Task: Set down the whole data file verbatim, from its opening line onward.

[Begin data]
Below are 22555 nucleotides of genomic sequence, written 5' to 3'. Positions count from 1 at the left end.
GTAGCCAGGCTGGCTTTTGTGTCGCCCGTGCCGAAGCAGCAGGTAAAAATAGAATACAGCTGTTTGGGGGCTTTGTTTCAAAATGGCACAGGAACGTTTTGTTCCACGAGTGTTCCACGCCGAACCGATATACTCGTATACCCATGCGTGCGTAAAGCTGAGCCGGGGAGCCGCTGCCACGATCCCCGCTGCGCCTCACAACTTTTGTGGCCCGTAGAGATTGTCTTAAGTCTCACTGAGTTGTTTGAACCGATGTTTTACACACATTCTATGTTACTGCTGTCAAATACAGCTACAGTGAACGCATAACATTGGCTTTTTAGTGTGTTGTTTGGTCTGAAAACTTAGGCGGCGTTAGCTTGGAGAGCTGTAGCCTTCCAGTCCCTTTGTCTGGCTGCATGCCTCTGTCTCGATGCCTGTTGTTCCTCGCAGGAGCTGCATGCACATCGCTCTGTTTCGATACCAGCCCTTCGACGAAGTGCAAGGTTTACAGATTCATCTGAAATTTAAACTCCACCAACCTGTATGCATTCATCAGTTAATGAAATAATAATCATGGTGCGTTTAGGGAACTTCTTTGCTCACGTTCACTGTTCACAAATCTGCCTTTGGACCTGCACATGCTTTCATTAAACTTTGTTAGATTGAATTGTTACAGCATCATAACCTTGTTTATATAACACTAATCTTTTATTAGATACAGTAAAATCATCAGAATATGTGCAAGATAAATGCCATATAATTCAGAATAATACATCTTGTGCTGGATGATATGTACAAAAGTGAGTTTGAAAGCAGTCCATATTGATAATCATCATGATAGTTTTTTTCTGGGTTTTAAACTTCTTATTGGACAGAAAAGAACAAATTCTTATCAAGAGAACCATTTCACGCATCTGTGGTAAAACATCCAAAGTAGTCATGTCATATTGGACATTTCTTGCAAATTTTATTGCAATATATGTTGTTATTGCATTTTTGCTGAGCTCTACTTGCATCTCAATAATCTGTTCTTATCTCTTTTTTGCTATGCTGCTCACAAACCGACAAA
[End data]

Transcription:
Below are 22555 nucleotides of genomic sequence, written 5' to 3'. Positions count from 1 at the left end.
GTAGCCAGGCTGGCTTTTGTGTCGCCCGTGCCGAAGCAGCAGGTAAAAATAGAATACAGCTGTTTGGGGGCTTTGTTTCAAAATGGCACAGGAACGTTTTGTTCCACGAGTGTTCCACGCCGAACCGATATACTCGTATACCCATGCGTGCGTAAAGCTGAGCCGGGGAGCCGCTGCCACGATCCCCGCTGCGCCTCACAACTTTTGTGGCCCGTAGAGATTGTCTTAAGTCTCACTGAGTTGTTTGAACCGATGTTTTACACACATTCTATGTTACTGCTGTCAAATACAGCTACAGTGAACGCATAACATTGGCTTTTTAGTGTGTTGTTTGGTCTGAAAACTTAGGCGGCGTTAGCTTGGAGAGCTGTAGCCTTCCAGTCCCTTTGTCTGGCTGCATGCCTCTGTCTCGATGCCTGTTGTTCCTCGCAGGAGCTGCATGCACATCGCTCTGTTTCGATACCAGCCCTTCGACGAAGTGCAAGGTTTACAGATTCATCTGAAATTTAAACTCCACCAACCTGTATGCATTCATCAGTTAATGAAATAATAATCATGGTGCGTTTAGGGAACTTCTTTGCTCACGTTCACTGTTCACAAATCTGCCTTTGGACCTGCACATGCTTTCATTAAACTTTGTTAGATTGAATTGTTACAGCATCATAACCTTGTTTATATAACACTAATCTTTTATTAGATACAGTAAAATCATCAGAATATGTGCAAGATAAATGCCATATAATTCAGAATAATACATCTTGTGCTGGATGATATGTACAAAAGTGAGTTTGAAAGCAGTCCATATTGATAATCATCATGATAGTTTTTTTCTGGGTTTTAAACTTCTTATTGGACAGAAAAGAACAAATTCTTATCAAGAGAACCATTTCACGCATCTGTGGTAAAACATCCAAAGTAGTCATGTCATATTGGACATTTCTTGCAAATTTTATTGCAATATATGTTGTTATTGCATTTTTGCTGAGCTCTACTTGCATCTCAATAATCTGTTCTTATCTCTTTTTTGCTATGCTGCTCACAAACCGACAAA